Well, it is hard to tell, in black and white, that the little bird is a golden-crowned kinglet, but that is what it is. I have big dreams of painting it in colour some day, but I thought it would be fun to do a pencil drawing first. I used 140 lb cold press paper, a neat experiment which I’m not likely to repeat. I … Continue reading Draw A Golden-Crowned Kinglet Day
This photo was taken in Vancouver’s Stanley Park on October 10th 2015, when J and I took a walk along the Lost Lagoon trail. The day was overcast but, luckily, it didn’t start raining until we got back to our car. We were visiting my sister and her husband in Vancouver for Thanksgiving. Also, J and I got married that weekend! I recently saw my … Continue reading Vancouver Song Sparrows
Brown Creepers are fairly common but hard to see. For most of the year, they usually live in forests with large, mature trees. In the winter, some stay put but others move. Of the movers, some migrate nearby, others migrate far, some south and some laterally. They inhabit a wider range of forested habitats during this season and are more likely to be found in … Continue reading Brown Creeper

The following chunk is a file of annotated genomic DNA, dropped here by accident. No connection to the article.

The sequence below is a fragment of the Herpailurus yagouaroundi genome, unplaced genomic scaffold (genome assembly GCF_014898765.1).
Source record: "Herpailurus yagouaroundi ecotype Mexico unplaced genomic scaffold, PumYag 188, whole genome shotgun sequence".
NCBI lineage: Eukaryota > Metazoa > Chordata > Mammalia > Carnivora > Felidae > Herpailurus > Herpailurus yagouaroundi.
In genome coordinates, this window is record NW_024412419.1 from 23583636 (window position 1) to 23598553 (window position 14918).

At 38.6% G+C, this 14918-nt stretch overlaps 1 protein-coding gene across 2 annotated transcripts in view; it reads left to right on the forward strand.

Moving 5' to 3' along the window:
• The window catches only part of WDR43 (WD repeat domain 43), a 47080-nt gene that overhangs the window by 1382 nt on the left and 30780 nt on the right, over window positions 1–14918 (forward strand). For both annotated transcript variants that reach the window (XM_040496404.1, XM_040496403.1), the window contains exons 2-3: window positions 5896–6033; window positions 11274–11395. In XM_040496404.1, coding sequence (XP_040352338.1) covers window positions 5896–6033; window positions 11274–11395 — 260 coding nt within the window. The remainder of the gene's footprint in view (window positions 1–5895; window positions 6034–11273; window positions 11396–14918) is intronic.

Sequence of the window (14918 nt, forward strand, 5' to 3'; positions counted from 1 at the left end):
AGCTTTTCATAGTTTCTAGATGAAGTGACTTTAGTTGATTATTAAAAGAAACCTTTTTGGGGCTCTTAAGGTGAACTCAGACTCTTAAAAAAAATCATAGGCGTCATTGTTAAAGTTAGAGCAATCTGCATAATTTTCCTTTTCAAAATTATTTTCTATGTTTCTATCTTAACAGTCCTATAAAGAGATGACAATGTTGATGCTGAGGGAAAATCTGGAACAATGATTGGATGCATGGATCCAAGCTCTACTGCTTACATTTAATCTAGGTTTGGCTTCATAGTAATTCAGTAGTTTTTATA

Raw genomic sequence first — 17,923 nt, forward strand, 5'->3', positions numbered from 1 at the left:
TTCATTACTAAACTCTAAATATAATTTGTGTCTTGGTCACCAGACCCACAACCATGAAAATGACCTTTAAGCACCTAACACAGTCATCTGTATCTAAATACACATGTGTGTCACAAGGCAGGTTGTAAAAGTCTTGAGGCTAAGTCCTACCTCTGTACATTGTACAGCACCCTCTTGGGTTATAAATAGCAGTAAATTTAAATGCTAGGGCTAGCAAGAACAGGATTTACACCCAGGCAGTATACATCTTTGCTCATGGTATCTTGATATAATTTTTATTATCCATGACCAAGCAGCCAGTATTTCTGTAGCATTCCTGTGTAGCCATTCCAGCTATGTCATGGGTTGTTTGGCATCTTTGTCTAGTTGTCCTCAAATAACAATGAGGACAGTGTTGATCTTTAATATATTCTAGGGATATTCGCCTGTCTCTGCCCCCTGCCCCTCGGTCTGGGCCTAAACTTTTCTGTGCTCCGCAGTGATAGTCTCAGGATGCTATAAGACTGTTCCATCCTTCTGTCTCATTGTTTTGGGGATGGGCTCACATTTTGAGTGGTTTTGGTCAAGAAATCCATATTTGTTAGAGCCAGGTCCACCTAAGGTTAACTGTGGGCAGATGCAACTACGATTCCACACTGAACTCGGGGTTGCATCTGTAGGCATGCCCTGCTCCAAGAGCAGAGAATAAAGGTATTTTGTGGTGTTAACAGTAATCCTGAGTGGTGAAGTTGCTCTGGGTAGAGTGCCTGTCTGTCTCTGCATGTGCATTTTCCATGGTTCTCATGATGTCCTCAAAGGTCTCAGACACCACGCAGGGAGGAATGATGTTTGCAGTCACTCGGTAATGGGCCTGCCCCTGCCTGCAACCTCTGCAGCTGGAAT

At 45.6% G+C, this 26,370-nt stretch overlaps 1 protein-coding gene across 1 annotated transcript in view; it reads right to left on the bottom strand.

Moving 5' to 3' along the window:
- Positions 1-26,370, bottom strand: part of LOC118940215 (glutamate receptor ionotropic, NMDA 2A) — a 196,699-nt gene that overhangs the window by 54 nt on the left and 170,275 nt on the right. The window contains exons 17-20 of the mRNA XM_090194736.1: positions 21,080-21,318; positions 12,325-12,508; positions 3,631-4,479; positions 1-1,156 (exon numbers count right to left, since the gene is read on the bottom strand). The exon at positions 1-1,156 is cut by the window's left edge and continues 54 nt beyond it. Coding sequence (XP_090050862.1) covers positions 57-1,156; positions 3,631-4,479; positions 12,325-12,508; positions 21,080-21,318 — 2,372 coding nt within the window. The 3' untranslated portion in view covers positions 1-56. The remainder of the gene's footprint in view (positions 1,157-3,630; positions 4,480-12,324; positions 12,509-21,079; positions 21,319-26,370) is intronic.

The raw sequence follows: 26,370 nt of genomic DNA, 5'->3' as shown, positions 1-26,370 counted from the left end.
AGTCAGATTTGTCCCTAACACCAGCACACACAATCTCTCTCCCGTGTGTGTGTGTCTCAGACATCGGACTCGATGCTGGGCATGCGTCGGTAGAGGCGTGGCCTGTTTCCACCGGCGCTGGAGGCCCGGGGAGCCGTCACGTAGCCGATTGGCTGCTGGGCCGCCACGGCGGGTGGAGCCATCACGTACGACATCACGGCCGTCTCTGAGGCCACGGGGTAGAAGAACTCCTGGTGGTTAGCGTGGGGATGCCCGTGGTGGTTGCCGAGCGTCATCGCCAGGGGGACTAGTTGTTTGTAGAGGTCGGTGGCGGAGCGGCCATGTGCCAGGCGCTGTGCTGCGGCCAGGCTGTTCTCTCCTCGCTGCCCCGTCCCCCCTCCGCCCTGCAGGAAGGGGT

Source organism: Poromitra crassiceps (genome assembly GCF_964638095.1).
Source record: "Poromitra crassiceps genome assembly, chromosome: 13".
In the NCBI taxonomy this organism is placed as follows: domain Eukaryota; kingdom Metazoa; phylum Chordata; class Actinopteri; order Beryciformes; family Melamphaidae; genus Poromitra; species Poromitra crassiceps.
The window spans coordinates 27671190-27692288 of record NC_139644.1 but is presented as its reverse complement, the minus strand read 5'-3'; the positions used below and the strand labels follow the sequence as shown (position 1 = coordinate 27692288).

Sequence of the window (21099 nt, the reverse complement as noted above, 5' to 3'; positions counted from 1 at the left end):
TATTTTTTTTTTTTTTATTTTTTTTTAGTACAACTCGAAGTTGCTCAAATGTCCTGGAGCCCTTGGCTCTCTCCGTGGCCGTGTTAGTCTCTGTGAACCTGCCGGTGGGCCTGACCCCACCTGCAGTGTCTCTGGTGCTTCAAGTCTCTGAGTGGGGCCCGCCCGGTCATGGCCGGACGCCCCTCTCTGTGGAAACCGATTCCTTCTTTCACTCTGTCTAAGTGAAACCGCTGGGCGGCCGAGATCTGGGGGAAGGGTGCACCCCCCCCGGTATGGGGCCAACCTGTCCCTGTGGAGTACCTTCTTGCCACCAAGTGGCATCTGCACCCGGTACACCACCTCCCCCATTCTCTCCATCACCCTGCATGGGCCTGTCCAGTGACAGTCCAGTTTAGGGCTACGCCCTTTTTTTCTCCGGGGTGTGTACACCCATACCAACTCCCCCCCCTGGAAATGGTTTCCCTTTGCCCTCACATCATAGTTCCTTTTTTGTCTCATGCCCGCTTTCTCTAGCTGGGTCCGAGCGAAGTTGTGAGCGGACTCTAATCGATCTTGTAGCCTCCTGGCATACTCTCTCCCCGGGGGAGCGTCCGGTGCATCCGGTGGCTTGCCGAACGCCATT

A couple of weeks ago, when the blue Vancouver sky was cloaked in a smokey haze from far-away forest fires, my friend D and I headed to Wreck Beach, hoping that the westernmost end of Vancouver would have clearer skies. If not, well, it was a perfectly hot day for a swim in the ocean. After swimming, we walked along the mudflats by the log … Continue reading Least Sandpiper at Wreck Beach
I saw this male at Burnaby Lake, my second time seeing these cowbirds after seeing some at Reifel a few days earlier. These birds are brood parasites; they do not build nests. Instead, the female finds a nest, usually belonging to a smaller species, and lays her eggs there. A few species recognize the cowbird eggs and dispose of them. But most species do not … Continue reading Brown-headed Cowbird (Molothrus ater)
I heard about the Sandhill Crane (Grus canadensis) chick at Burnaby Lake from bcsongbird. She says it is not usual to see Sandhill Cranes there and this couple has been there for a few months. I saw my first Sandhill Cranes at the Reifel Bird Sanctuary on Wednesday. There were many adults eating tidbits on the gravel path near the water, along with some Canada … Continue reading Sandhill Crane family
Mr. Molting Wood Duck got a bit startled by Miss Mallard who was most definitely going to preen on her favourite rock. He moved over and gave her some space but she insisted he get off completely.